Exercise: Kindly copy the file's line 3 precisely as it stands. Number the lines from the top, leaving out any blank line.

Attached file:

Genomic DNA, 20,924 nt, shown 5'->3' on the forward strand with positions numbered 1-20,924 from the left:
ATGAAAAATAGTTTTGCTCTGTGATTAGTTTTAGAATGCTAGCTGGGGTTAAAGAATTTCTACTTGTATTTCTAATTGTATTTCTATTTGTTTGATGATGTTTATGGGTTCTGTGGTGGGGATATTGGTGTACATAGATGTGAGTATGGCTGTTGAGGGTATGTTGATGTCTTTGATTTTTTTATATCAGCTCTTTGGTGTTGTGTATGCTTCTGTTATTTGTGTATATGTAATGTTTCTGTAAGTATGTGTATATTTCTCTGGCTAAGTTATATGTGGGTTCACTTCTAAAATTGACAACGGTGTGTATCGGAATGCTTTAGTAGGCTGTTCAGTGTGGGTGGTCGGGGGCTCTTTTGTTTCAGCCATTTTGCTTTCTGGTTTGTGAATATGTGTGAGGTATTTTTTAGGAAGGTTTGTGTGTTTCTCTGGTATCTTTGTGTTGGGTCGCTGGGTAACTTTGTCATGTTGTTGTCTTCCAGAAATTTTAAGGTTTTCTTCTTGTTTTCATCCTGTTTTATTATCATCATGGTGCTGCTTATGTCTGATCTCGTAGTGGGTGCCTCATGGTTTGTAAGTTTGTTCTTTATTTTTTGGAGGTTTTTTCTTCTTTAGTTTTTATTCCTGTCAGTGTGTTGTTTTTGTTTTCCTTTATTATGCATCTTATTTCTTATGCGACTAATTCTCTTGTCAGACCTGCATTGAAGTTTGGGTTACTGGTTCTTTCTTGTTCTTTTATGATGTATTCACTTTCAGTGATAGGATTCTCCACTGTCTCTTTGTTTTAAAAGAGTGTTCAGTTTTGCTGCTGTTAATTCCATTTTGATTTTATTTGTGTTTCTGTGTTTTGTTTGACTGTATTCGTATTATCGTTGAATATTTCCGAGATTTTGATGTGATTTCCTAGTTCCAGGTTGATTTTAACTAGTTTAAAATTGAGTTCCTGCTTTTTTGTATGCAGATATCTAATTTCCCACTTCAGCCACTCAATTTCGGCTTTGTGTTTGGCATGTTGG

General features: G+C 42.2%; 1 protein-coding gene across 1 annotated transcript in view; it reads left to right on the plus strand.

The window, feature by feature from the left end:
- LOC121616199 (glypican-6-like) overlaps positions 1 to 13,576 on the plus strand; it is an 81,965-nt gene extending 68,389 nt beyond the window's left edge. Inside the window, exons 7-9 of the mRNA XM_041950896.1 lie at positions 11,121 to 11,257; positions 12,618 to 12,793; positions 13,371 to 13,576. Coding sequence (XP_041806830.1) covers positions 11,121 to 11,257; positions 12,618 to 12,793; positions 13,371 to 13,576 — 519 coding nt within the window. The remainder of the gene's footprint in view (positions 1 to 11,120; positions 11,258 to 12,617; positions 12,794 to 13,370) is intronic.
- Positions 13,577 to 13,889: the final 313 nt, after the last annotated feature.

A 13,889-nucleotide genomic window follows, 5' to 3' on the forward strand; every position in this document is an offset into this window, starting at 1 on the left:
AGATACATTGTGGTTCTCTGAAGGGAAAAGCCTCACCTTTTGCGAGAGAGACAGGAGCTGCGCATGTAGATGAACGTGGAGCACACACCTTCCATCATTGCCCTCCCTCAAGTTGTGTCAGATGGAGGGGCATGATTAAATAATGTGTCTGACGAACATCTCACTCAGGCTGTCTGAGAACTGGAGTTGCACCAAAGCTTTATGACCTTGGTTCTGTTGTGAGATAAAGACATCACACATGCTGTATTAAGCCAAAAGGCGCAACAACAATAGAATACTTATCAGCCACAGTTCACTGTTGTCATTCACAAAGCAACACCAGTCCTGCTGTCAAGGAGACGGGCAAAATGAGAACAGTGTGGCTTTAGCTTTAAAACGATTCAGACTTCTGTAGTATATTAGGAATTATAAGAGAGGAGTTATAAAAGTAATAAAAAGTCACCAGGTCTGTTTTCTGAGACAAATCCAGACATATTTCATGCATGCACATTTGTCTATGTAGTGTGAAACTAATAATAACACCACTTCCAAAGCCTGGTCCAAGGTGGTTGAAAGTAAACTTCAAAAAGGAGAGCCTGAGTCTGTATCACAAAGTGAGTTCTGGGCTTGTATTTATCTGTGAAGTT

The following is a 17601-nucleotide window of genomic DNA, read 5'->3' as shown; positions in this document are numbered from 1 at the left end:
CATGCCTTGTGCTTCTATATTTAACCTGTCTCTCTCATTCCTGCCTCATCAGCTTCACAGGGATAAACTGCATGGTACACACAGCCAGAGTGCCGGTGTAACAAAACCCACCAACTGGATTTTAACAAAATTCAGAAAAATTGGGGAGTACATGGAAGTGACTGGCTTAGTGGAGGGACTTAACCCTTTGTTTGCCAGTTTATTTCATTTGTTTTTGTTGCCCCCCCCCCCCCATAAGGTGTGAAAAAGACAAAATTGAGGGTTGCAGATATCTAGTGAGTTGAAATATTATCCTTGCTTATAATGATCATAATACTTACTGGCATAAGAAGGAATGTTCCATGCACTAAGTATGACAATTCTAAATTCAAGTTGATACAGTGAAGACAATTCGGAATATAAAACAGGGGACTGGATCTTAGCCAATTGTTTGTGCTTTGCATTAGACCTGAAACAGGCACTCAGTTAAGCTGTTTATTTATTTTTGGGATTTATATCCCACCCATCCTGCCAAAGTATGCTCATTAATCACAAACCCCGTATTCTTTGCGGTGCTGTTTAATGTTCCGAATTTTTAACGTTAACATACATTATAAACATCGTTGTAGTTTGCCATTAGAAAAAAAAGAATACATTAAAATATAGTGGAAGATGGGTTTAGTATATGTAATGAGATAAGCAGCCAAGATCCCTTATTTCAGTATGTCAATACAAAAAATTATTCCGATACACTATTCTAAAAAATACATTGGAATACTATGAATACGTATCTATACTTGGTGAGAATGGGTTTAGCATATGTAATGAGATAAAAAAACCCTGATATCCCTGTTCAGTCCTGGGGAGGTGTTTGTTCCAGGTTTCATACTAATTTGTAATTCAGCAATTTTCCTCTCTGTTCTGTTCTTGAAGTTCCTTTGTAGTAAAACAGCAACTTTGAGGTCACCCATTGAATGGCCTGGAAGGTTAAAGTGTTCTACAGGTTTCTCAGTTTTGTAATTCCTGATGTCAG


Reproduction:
General features: G+C 42.2%; 1 protein-coding gene across 1 annotated transcript in view; it reads left to right on the plus strand.